It was the strikers who gripped us. Their leaders harangued them. They chivvied each other. A woman stood firm while her mother died. They marched and massed and sang […] And through it all ran Mr Welland’s dialogue, vulgar and funny, sad, savage and sincere.19
But as we’ve already seen, the centrality of the women was itself seen as political, as in the coverage of the original dispute: “Left-wing militants have been blamed both by union and management. But there is no doubt that the strike is inspired and led by the women members, with whom the local officials appear hopelessly out of touch.”20
Representing the strike’s scale and spontaneity made Leeds United! a large-scale production built upon the reconstruction of mass marches and huge meetings: as Mary Malone stated in the Daily Mirror, this was a “marathon epic” with seemingly a “cast of thousands” that was “quite literally stunning […] never mind the quality feel the width”.21 It drew its extras from hundreds of people who were involved in the original events, as national newspaper coverage was keen to note. The Daily Express noted how “the workers who came out unofficially for an extra bob an hour joined enthusiastically in the making of the film, cluttering the Leeds streets again for the film crews, singing their ‘war songs,’ storming the factory barricades.”22 The Daily Mail’s Shaun Usher reflected that “I can’t recall large groups of players and extras being presented to greater effect”, and felt that “Battersby’s direction capitalised on the stirring call to the blood when masses march behind banners – ‘Smite The Infidel’ or ‘Sod The Bosses,’ still the scalp tingles.”23 Indeed, Roy Battersby’s production was praised by many, for the way that – according to Buckley – it undertook “a gigantic undertaking with ingenuity and skill. For besides the crowds and the complex strands of action it brought us all the dingy clatter of the sweatshops and their silence when the machines were still.”24 Dennis Potter admired Battersby for keeping:
a breathtakingly adept control of what could have been (visually) a cliché-ridden sprawl. His long, steady pans and elaborate tracks took on not so much the rhythm of exhortation as the subtler and more moving texture of deep emotional commitment.25
For Chris Dunkley in the Financial Times, this reconstruction element made it an “exhilarating chunk of electronic street theatre”.26 Not everyone was quite as impressed – although the Daily Telegraph’s reviewer felt that the crowd scenes were “brilliantly directed by Roy Battersby with an army of extras who appeared to be as fiercely committed to the cause as the original strikers”, he described the “resulting mob rule” as “an ugly and repetitive spectacle and doubtless intended to be so.”27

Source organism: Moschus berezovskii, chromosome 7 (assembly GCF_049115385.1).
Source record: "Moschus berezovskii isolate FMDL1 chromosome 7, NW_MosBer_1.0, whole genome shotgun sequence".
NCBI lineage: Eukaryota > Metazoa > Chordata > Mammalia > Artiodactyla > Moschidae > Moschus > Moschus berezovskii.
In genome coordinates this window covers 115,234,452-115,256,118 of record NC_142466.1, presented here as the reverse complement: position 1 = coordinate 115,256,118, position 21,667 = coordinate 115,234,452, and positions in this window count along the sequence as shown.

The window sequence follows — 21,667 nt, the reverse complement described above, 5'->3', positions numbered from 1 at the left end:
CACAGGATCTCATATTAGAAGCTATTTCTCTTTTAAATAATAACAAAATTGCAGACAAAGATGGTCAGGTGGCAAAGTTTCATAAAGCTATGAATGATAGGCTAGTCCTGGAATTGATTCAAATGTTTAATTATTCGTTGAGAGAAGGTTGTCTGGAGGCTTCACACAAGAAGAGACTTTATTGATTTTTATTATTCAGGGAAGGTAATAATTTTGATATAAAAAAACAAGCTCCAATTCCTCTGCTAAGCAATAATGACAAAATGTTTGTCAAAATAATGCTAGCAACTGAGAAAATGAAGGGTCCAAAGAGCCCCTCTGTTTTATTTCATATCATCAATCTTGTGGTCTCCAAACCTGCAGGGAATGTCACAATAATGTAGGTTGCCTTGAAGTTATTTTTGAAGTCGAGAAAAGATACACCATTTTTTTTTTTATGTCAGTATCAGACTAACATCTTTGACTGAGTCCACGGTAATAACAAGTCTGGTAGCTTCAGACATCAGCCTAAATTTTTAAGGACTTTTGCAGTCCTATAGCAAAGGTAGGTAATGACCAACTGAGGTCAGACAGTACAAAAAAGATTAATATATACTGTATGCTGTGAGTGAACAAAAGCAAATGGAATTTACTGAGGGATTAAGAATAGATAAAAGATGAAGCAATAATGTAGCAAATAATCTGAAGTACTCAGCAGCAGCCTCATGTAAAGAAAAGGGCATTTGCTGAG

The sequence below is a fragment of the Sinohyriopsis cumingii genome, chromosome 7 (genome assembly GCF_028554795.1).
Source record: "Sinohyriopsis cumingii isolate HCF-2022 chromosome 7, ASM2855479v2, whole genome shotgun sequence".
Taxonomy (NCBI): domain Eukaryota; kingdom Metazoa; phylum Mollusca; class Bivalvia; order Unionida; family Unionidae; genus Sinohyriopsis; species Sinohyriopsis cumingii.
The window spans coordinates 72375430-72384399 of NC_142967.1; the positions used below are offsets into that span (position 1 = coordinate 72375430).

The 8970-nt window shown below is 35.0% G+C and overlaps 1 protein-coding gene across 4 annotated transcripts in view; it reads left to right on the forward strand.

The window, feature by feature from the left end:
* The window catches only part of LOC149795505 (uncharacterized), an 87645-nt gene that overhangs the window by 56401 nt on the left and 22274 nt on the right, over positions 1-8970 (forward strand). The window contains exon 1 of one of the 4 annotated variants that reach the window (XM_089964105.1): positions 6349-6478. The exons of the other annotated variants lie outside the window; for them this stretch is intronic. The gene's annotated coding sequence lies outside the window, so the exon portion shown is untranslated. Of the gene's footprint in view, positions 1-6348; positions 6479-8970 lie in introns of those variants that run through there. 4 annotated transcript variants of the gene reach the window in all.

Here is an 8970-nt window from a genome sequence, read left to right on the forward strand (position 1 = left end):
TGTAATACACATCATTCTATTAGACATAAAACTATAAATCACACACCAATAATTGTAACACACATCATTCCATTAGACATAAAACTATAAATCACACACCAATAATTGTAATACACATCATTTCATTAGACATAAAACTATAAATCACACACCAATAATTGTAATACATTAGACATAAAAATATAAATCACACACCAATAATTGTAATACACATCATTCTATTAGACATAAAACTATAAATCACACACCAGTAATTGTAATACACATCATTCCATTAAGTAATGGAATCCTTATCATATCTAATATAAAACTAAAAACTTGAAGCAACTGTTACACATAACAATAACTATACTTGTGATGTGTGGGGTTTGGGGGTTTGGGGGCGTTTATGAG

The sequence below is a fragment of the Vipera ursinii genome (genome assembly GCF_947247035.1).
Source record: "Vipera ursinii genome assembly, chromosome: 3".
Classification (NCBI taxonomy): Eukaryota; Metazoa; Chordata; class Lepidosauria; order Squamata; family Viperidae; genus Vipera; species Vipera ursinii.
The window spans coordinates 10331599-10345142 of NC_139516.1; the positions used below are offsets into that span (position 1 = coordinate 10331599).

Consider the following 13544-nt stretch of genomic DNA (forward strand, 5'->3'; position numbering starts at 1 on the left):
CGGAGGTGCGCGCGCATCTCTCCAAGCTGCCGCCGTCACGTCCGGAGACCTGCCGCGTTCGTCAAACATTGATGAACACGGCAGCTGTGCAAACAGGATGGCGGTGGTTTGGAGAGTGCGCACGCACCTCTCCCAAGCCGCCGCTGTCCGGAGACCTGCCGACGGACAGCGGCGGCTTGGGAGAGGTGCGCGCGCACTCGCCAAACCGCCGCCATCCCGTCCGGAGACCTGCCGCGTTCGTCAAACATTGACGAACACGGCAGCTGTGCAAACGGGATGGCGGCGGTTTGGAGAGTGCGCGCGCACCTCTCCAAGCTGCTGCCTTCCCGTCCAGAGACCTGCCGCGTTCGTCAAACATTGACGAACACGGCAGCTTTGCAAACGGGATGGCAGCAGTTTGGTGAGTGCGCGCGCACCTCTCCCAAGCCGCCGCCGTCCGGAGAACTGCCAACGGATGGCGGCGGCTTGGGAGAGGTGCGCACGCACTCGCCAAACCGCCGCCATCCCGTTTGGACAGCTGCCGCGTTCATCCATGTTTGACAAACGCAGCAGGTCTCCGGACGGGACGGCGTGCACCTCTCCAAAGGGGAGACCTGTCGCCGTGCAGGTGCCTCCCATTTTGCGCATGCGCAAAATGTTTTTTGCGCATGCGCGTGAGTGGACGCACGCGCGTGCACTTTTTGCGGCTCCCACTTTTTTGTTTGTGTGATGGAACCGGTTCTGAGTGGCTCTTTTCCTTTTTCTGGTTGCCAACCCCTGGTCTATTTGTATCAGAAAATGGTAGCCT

Before moving on to the ultimate example of the crowd work – the Leeds Town Hall sequence – it is worth noting the impact of shooting such scenes in black and white. It was very unusual to shoot in black and white by this time, and this is reflected in the attention that critics paid to that decision, discussing its potential reasons and effects. They argued that the play was “shot in black and white for Dickensian veracity”,28 “so that nothing should be prettified by colour”,29 making it “a story told against a grey, industrial background.”30 The “absence of the cosmetic of colour played a vital part in [its] success”, as it gained “the flat, inelegant, haphazard taste of realism; as if [then-recent “fly-on-the-wall” documentary series] The Family was covering a whole city.”31 However, the choice helped the programme makers with their aim, as Battersby put it:
to say: this is a film, it’s not a documentary. This is an enormously important social, human drama, and we want to understand it. We don’t just want to rehearse the events. We want to illuminate – what is the physiognomy of this process, how does it take place?”32
Filmmakers like Pontecorvo were a direct influence – Welland recalled that he “had just seen Battle of Algiers, and was ‘knocked out’ by it”.33 Chris Dunkley observed that it “inevitably recalled the early products of the Russian and Italian schools of film realism” and related it to the way that television stopped covering Vietnam after its “imaginary peace”.34 For Clive James, Leeds United! “had the elemental force of first-generation political dramas like October or Kameradschaft”.35 (James added that “there was no way of being distracted from it”, which was an important point given that the preview screening was so troubled by technical faults that Welland “sank into his seat, with his hands over his eyes”.) These respected antecedents seemed to heighten Nancy Banks-Smith’s sense that the original events were hardly worth the treatment given to them by the production: she argued that Welland, Trodd and Battersby “have given the little strike the chest measurement of a revolution” as if they were “sons determined to make their father’s obscure life mean more, matter more”. It “has the feel of a film” but Banks-Smith – wondering whether Welland “has some memory of Sing As We Go, with Gracie Fields toodle-ooing out of a train window on her way to right some cotton town wrong” – described it as the BBC’s “biggest play” but “Not their best.”36 The choices of black-and-white and docudrama methods were debated after the programme’s broadcast, as we shall see.